Wednesday, 24 July 2013

Unos 20 personas simpáticas, así como Usted

'Probably the finest Gothic building in Spain', the cathedral in León  'the House of Light' passed me by.  I didn't rejoice in the 125 medieval stained glass windows, 1,800 square metres of glass catching and mediating the sunlight in different ways as the Sun moves (or as the Earth moves, if you must); it was the last church that I went into as a (vestigial) believer,  in March 1971, and my mind was on other things. The Guardia Civil were not among the '20 personas simpáticas' who, according to my sales spiel, I was to talk to each day ('diáriamente y en cada lugar donde vamos visitando...').

I had just been arrested at gunpoint, and my one colleague (I had previously been in a group of about a dozen 'students' – well, young people, mostly students – but we two were to be the nucleus of a new group) was still being held. I had no return ticket, precious little money, and I was working  with a man whom I didn't know from Adam – or rather Adán, he being Spanish – who, the police had tried to convince me, was probably a spiv. So I turned to religion; or just  wanted to sit down somewhere cool (a need which I think may explain the popularity of Catholicism in the Mediterranean).

I was reminded of that magnificent Gothic pile yesterday, at Truro Cathedral (and cognoscenti of the money-changers story may be interested to note that, by the magic of predictive text, 'Truro' is only a finger-slip away from 'usury'). As the cathedral's website says:
Since at least 1259, and probably before, there has been a Parish Church of St Mary located on this site. When Truro was chosen it was assumed that the Parish Church would be completely demolished to make way for the Cathedral. However, the architect John Loughborough Pearson, argued and eventually gained permission to keep at least part of the old Parish Church. He cleverly incorporated the South Aisle of the church into his design for the new Cathedral, so that symbolically and physically the Mother Church of the Diocese has a protective arm around one of her daughter churches.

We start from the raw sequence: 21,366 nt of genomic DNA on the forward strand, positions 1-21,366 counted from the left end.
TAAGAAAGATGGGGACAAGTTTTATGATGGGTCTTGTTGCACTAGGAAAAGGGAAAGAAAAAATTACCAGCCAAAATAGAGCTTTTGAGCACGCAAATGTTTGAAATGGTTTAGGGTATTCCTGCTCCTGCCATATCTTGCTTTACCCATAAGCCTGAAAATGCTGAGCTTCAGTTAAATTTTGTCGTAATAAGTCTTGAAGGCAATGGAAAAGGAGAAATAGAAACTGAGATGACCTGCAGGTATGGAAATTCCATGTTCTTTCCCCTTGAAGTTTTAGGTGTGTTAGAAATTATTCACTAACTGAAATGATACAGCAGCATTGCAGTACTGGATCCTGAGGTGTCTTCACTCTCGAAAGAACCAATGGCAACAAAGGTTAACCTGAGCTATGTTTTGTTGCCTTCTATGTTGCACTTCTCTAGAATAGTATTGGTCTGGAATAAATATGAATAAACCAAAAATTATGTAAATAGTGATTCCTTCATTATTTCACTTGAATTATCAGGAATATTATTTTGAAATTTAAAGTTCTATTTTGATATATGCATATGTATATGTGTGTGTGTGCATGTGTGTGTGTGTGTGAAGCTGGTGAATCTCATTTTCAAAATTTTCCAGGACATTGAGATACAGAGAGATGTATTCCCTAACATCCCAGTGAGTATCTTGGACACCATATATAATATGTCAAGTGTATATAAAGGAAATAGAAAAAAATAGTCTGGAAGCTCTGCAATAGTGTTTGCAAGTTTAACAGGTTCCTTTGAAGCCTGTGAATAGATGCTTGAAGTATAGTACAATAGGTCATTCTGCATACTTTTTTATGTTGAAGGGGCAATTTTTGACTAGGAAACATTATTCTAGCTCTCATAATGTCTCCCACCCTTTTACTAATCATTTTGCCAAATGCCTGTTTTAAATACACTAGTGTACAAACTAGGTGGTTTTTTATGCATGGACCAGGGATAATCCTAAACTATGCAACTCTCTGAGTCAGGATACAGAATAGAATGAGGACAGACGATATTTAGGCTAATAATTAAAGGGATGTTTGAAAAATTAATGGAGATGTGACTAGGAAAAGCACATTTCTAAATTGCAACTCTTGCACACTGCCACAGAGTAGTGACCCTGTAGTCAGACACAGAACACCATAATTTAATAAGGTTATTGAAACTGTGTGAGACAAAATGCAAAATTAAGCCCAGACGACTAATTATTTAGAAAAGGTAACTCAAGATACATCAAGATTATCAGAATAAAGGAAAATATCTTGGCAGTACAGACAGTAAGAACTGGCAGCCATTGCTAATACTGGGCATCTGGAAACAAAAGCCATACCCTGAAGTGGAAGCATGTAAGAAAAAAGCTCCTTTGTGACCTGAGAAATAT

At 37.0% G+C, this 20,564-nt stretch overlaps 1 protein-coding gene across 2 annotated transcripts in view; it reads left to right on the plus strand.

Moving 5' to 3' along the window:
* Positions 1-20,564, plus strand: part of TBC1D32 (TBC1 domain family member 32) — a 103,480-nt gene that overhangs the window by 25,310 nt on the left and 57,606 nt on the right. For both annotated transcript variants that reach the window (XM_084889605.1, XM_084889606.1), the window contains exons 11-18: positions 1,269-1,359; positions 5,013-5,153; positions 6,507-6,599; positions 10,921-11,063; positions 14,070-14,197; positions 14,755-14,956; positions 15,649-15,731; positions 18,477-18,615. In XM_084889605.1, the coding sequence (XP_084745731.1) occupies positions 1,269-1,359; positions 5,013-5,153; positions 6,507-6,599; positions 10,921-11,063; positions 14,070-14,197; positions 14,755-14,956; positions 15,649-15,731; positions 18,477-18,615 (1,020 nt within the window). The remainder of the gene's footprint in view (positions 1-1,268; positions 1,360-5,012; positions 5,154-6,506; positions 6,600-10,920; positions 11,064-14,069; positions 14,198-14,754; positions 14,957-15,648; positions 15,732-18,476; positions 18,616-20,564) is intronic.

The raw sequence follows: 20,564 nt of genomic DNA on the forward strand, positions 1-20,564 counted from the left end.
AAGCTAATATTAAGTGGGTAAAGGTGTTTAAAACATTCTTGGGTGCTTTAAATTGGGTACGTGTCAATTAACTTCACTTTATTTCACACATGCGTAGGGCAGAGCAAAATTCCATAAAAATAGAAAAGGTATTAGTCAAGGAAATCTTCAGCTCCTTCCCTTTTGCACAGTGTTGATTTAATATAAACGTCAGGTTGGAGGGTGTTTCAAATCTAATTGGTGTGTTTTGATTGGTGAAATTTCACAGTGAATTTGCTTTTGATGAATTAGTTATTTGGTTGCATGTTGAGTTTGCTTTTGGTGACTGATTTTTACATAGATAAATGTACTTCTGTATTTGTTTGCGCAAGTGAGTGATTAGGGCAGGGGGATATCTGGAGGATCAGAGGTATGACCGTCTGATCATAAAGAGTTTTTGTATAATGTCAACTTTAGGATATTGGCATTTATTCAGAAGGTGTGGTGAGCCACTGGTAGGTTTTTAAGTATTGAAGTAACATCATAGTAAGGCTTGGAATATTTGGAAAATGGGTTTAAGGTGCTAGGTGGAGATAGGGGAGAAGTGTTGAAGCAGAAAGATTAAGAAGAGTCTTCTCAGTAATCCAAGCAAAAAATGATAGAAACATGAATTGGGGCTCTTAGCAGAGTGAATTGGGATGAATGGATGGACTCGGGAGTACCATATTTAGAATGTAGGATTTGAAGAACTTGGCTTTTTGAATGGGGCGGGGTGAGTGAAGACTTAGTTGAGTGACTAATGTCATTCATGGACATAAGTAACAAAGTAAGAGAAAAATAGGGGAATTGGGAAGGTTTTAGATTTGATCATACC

There had been a bishopric of León since the ninth century AD, their website says:
A Christian community is first recorded in León in 254, but no bishop is recorded in Visigothic times. The bishropic of León was established in 860, after King Ordono conquered the city from the Moors. It was subordinate to the diocese of Toledo until 1105.
But it was not until the middle of the thirteenth century AD – about the same time as the building of Truro's Parish Church of St Mary – that work on  the cathedral at León was started with money from Alfonso the Wise. [Cardinal Wiseman school? No, that would be a digression too far, even for me.] Both cathedrals, also, were built mainly over two periods: León's in the thirteenth and then in the nineteenth; Truro's in the nineteenth century (the foundation stone was laid in 1880) and not completed until the twentieth (with refurbishment extending into the twentyfirst).

They are both Gothic – although Truro's is an example of the Victorian Gothic Revival. And although Truro's stained glass bears no comparison with León's, it is still spectacular (a word with a pleasingly optical double-entendre). And, presumably for lack of funds, much of its glass above ground-floor level is clear. The rose window at the front of the building, though, is magnificent; and there is much other notable stained glass (just not 1,800 square metres!)

I was in Truro at the end of my choir's short tour of the West Country, of which more anon. But before I go I can't resist an etymological reflection induced by my visit to the Mayflower Exhibition.
Plymouth was noted for being a Roundhead stronghold during the English Civil War – and that name for the Puritans' soldiers, was coined with reference to their headgear (I prefer the soldiers' helmet theory to the pudding-basin haircut theory expounded – very briefly – here).

The Roundhead soldiers were by no means the first fighting force to be given a nickname based on what their heads looked like. When Roman soldiers occupied Gaul the locals thought that their helmets looked like cooking pots (Vulgar Latin TESTA(M)). Among all the Romance-language names for head (capo, cabo, cabeza, cabeça ...) where does the French tête come from? Well, here's a hint; the circumflex in French is often a vestige of an s.

I'll leave that with you. After 5 days away I have mail to delete; and then I must get on with V3.1 of #WVGTbook.PPS

PS Another headgear-based term of abuse and/or contempt was one that I was exposed to in common with other wearers of the uniform of St Gregory's RC Primary School – which included a cap that sported the papal arms (a mitre, that looked a bit like a bee-hive). Hence the unbelievers' cry of  'Look out, here come the bee-hives', a term of derision that I classed with the "dungeon, fire and sword" that, according to the hymn, the Faith of our Fathers [was] living still in spite of.
 With any luck it'd be worth a good few Hail Marys in the Hereafter Stakes.

Update 2017.06.02.13:50  – Deleted old footer and added PPS.

PPS –This link no longer works, as at the time I wrote this post the book was half finished. The finished book is here.

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